Twins Ryan and Trevor Oakes invented a remarkable mechanism that separates the images projected from each eye so the user can scan the world with one eye and draw it with the other, as if tracing onto reality. Inspired by David Hockney's 2002 book, Secret Knowledge: Rediscovering the Lost Techniques of the Old Masters, their "machine" facilitates remarkably realistic drawings that is considered a major advance in art and science of perspective.
The mechanism enhances the cooperation between two eyes, as they integrate their separate images inside the brain to construct an understanding of three dimensional space. The result is an optically accurate "scan" of the artist's visual consciousness. This "scan" is translated with a pen onto paper, without any mathematics, man-made lenses, or mirrors.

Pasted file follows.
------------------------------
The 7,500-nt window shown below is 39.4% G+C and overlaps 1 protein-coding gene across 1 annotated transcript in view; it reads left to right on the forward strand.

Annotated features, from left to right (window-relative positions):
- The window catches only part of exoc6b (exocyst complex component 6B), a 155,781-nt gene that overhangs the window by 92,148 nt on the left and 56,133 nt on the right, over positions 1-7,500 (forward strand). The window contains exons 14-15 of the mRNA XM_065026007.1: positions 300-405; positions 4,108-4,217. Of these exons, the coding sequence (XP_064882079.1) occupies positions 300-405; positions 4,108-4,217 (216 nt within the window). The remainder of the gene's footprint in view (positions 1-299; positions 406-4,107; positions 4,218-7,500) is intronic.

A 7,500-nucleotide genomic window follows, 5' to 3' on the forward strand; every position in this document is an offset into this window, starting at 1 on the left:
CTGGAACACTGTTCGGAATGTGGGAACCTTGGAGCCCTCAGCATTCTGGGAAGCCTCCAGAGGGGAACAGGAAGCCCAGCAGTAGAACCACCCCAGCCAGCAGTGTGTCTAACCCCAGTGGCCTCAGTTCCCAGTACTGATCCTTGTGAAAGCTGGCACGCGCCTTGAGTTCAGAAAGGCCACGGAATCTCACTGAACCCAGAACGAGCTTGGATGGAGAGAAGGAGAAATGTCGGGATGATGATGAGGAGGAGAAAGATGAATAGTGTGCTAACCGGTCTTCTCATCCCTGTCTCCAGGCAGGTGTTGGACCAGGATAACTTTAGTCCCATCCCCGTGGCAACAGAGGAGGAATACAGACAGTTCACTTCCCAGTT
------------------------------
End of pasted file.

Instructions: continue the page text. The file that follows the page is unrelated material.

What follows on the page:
The Oakes brothers present an account of how they invented this machine, how it works with examples, with how it relates to the spherical nature of human vision and the canon of western perspective.
Colorado-born visual artists and twin brothers Ryan and Trevor Oakes have been engaged in conversation since they were children. Their public art projects include a large-scale outdoor sculpture that debuted in Chicago's Millennium Park, drawing projects at the Palazzo Strozzi Museum in Florence Italy, as well as projects at the Getty Center in Los Angeles. They were most recently artists in residence at The Curtis R. Priem Experimental Media and Performing Arts Center (EMPAC) in Troy, New York. More information on their work can be found at: www.oakesoakes.com.
This event is co-presented with the Department of Art Practice and Zero1 Biennial. "New Work by Ryan and Trevor Oakes" is showing at the Worth Ryder Gallery September 12 - October 6, 2012.
-- As of 9/17/12